One of the many criticisms about the current fascination with massive open online courses, or MOOC’s, is that they fail to improve on a basic pedagogical problem that many universities face: the large size of lecture classes. Indeed, MOOC’s exacerbate the problem by enrolling tens of thousands of students rather than just hundreds.
Much of that line of criticism about MOOC’s, of course, comes from professors at traditional institutions who continue to teach large lecture classes themselves. They don’t have much of a choice, they say. Universities need large intro-level lecture courses in some disciplines to subsidize smaller upper-division courses and graduate work in others.
“The reality is that English has been subsidizing chemistry as long as there has been chemistry,” says Jane Wellman, the former executive director of the Delta Cost Project on Postsecondary Costs, Productivity, and Accountability.
Higher-ed economics has worked this way for decades, and we accept it as fact whenever presented with better ways to teach freshmen. The cross subsidies seem to win out every time over a better first-year experience for students because we can’t figure out a new model to finance an institution. We know that the high-impact practices that deepen learning include first-year seminars and experiences, where students can get to better know faculty members at exactly the time when students are most at risk of transferring or dropping out.
It doesn’t have to be this way.
A few weeks ago, at a conference on the future of higher education held at George Mason University, the topic of large introductory courses came up several times during a panel discussion on how to engage students and strengthen learning. As one audience member described a stimulating capstone experience for seniors, one of the panelists, Mills Kelly, asked why the university makes them wait four years to get it. Why can’t large universities provide similar small-group learning experiences for freshmen?, asked Kelly, who is director of the global-affairs program and a history professor at George Mason.
In many ways, first-year students need those intense, close encounters more than seniors do. Since the conference, I followed up on the idea with Kelly, who has won several teaching awards and is a former fellow at the Carnegie Foundation for the Advancement of Teaching.
“It’s about rejiggering the freshman curriculum to create excitement for learning,” Kelly said. “The senior capstone course shouldn’t just be one of 12 courses students take. It should be seven or eight of the courses they take. Students could become much better learners right from the start.”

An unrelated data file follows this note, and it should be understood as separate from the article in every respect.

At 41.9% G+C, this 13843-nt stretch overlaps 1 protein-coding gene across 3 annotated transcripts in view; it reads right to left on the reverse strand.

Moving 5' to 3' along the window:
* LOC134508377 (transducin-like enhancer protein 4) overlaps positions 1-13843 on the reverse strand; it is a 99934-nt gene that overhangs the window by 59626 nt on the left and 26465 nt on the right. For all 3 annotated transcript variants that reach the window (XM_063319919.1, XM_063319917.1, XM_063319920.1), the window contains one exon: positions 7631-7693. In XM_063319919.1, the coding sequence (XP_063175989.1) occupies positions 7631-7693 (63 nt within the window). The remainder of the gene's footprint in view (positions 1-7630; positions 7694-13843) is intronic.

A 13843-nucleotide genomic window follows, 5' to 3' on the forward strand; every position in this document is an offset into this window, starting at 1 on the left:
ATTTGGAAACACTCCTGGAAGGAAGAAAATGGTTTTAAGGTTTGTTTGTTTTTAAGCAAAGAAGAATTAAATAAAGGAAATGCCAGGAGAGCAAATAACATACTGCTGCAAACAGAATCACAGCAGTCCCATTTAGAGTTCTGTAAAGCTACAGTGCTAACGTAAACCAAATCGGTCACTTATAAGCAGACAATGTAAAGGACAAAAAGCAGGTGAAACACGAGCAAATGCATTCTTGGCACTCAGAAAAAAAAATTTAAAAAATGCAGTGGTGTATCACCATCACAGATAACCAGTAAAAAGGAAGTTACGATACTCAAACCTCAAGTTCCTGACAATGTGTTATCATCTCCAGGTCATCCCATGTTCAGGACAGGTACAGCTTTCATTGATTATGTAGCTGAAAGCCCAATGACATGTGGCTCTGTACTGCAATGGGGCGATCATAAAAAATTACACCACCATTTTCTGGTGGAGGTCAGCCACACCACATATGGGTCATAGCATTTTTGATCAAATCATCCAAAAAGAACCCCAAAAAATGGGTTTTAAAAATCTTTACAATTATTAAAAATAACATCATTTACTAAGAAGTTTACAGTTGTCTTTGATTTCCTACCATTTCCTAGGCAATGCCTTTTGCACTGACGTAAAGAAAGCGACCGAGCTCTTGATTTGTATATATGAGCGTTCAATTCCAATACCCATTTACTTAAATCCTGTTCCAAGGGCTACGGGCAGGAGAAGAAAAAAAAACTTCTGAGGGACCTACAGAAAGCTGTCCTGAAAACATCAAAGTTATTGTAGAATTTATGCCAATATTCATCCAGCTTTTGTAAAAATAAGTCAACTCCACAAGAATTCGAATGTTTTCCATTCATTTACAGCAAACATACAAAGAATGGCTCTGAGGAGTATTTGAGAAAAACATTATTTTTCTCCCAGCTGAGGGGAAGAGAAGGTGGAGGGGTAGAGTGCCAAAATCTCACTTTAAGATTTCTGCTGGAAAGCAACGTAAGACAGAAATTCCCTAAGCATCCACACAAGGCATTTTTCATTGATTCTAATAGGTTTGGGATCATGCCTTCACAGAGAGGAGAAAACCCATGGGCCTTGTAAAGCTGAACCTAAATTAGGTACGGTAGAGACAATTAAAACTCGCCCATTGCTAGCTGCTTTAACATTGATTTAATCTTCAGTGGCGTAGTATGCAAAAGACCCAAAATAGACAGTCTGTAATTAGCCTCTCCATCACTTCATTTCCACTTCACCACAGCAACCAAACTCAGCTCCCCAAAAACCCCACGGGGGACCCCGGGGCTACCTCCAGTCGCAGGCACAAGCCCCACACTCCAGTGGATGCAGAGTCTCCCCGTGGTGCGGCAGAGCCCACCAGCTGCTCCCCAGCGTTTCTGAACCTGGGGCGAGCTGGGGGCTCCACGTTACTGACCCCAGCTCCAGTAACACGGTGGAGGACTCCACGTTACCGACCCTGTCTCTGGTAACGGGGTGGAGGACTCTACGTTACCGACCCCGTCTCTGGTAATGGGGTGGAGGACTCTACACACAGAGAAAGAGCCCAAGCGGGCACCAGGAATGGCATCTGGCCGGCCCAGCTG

Most small undergraduate colleges offer such intimate experiences all four years. But such a structure is hard to scale at large public colleges and universities, where eight in 10 Americans attend.
In the spirit of “flipping the classroom,” I call his suggestion “flipping the curriculum.” It would call for small classes in the freshman and senior years and larger classes for sophomores and particularly for juniors. The profit that the university makes right now on introductory classes would remain, but just shift to the junior year.
Such a change wouldn’t work in all disciplines, of course. And in other departments, faculty would probably object because it would mean redesigning their upper-level courses to deal with grading larger classes. But Kelly maintains that “if the overall goal is to have good teaching, who cares what the faculty think?”
If large universities fail to improve their first-year courses, they might just find themselves out of the business of education for the first two years of college. One in three students today transfers from one college to another before earning a degree. Students are less brand loyal than ever before. Many of them are transferring to community colleges, which are not only less expensive but also have long focused on the first two years of college.
That is why students from upper-middle-class and affluent families are increasingly choosing community colleges over four-year institutions from the start. A survey by Sallie Mae, the student-loan company, found that 23 percent of students from households earning $100,000 a year or more attended community colleges in 2011–12, up from 12 percent three years earlier.
If large four-year colleges just continue to offer excuses about the financial reasons they can’t improve first-year courses instead of concerning themselves with the pedagogical issues, they might not have to worry much longer about the problem at all because they won’t have any of those students anyway.